By Steve LeMaster
November 8, 2013
This is the seventh installment of a series of articles titled “Fall Fishing Festival” profiling the productive fishing on Kentucky’s lakes, rivers and streams in fall.
FRANKFORT – Many anglers think the first cool winds of early fall spur largemouth bass to move from their deep summer haunts and shove their noses practically on the bank.
They fish too shallow too early and wind up frustrated. Those bright, glistening days of early fall that send people to the lake by the droves are actually some of the toughest days of the year to catch largemouth bass.
Now, with nightfall coming just after work, is the best time of autumn to chase largemouth bass, especially on our smaller, state owned lakes. The first of November through early December is a highly productive and misunderstood time for largemouth bass fishing.
“Right now, largemouth bass are following baitfish into the back ends of coves and against the bank and feeding heavily,” said Gerry Buynak, assistant director of fisheries for the Kentucky Department of Fish and Wildlife Resources. “Female largemouth bass in fall already have about three percent of their body weight in eggs for the spawn next spring.”
The lakes in Kentucky smaller than 1,000 acres are easier to manage angling-wise. They receive considerable fishing pressure during the warm months. November is a different story.
The opening of modern gun deer season this coming weekend should leave these lakes devoid of anglers. You don’t need an expensive boat to fish these waters, either. They are perfect for johnboats, canoes, kayaks, personal pontoon boats and bank fishing.
Workers with Kentucky Fish and Wildlife placed stake beds in 317-acre Guist Creek Lake in Shelby County this past summer. They dropped these beds along the channel in the Guist Creek arm, up lake of the Benson Pike Bridge (KY 1779). They should hold largemouth bass this fall.
“We sampled the lake this past Tuesday,” said Jeff Crosby, central fisheries district biologist for Kentucky Fish and Wildlife. “We saw quite a few dandy largemouth bass, up to 6 pounds. The bass are spread out all over the lake.”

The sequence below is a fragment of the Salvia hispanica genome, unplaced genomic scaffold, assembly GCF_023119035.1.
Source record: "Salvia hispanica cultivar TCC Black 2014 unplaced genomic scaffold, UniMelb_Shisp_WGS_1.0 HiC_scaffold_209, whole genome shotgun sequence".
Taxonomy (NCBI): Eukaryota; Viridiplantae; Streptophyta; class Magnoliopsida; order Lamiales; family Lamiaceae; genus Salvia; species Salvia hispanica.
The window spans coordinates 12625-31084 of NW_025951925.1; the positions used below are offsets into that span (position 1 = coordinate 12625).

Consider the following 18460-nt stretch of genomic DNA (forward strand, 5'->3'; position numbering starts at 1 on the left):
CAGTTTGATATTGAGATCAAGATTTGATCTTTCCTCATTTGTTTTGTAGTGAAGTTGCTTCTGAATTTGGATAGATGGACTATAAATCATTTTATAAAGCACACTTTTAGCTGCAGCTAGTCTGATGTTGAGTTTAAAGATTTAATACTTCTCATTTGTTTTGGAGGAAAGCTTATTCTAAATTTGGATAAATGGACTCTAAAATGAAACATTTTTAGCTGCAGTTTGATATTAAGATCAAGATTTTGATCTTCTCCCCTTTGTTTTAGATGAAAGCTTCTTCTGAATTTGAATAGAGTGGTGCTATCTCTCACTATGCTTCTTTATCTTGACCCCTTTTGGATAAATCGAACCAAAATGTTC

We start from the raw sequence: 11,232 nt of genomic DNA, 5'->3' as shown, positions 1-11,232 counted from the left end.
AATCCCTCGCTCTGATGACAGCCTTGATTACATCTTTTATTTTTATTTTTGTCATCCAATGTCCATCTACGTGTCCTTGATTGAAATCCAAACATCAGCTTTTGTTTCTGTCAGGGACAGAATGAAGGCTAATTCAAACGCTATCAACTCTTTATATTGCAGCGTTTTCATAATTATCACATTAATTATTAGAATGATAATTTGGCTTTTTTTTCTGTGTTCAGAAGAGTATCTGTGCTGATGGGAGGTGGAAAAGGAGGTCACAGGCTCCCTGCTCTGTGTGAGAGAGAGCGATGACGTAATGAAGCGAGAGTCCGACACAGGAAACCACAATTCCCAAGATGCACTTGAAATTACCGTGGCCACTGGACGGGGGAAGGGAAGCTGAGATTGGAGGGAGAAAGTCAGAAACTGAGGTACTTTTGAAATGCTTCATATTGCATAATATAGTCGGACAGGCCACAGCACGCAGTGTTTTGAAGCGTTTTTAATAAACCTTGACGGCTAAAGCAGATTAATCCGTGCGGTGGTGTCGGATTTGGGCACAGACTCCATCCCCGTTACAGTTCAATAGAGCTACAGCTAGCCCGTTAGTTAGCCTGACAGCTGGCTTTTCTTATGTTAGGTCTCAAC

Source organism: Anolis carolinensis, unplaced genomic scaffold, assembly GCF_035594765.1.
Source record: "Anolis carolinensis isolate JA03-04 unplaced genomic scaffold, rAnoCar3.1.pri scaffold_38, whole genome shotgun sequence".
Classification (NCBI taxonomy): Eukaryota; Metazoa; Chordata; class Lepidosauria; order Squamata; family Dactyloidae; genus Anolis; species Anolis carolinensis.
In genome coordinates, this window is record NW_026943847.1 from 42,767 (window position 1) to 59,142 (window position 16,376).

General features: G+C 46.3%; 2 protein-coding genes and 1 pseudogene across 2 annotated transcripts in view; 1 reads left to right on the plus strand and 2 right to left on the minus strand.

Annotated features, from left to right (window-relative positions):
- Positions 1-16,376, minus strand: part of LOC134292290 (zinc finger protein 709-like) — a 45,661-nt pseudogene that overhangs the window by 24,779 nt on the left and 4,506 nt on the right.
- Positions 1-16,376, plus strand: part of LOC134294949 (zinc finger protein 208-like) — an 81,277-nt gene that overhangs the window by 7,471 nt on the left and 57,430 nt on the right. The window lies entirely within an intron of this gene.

Lincoln County’s Cedar Creek Lake, the only lake in the state with trophy largemouth bass regulations of a 1-fish daily creel limit and 20-inch minimum size limit, is extremely popular with bass anglers. Consequently, Cedar Creek receives a lot of fishing pressure on its 784 acres in the warmer months.
In November, the lake is relatively abandoned. Try fishing ¼-ounce jigs in green pumpkin mixed with shades of brown and orange in the abundant woody cover near deep water on Cedar Creek. Burning lipless crankbaits or spinnerbaits across the flats near the submerged railway in the upper lake also works well in November.
Population sampling conducted by biologists on Cedar Creek shows an increasing amount of fish longer than the 20-inch minimum size limit.
Elmer Davis Lake spreads across 149 acres in Owen County and has excellent numbers of largemouth bass over 12 inches with increasing numbers over 15 inches. Pearl-colored jerkbaits fished slowly over the remaining weed beds produce largemouths in fall.
The largemouth bass fishery is rapidly improving in 158-acre Beaver Lake after a rehabilitation project completed in 2011. Beaver Lake now holds many 12- to 18-inchers. Jerkbaits draw strikes there as well in November.
Bullock Pen Lake in Grant County is just 134 acres, but has many 3- to 5-pound largemouth bass. Target the woody structure in the lake with black and chartreuse or brown and orange jigs.
Although Lake Barkley and Kentucky Lake receive the lion’s share of attention concerning bass fishing in western Kentucky, 760-acre Lake Beshear in Caldwell and Christian counties may have the best largemouth bass population of the three.
“Lake Beshear is hot right now,” Buynak said. “It has lots of big bass with many from 12 to 18 inches and longer.” Fish 3/16-ounce peanut butter and jelly colored jigs on rocky points in the lower lake for Lake Beshear largemouths in fall.
Two lakes with the name of Mill Creek offer productive largemouth bass fishing in fall. One is located in southern Kentucky’s Monroe County and holds an expanding population of 18-inch and longer largemouth bass in its 109 acres.
The other is 41 acres in Powell and Wolfe counties surrounded by Natural Bridge State Resort Park. This clear lake holds excellent numbers of fat largemouth bass longer than 20-inches. Target the flooded timber in the upper lake with 4-inch black finesse worms rigged on 1/8-ounce heads fished on 6-pound fluorocarbon line. November is a productive month on clear mountain lakes such as Mill Creek.
Deer season is here. It’s time to fish small lakes for largemouth bass.
Author Lee McClellan is an award-winning associate editor for Kentucky Afield magazine, the official publication of the Kentucky Department of Fish and Wildlife Resources. He is a life-long hunter and angler, with a passion for smallmouth bass fishing.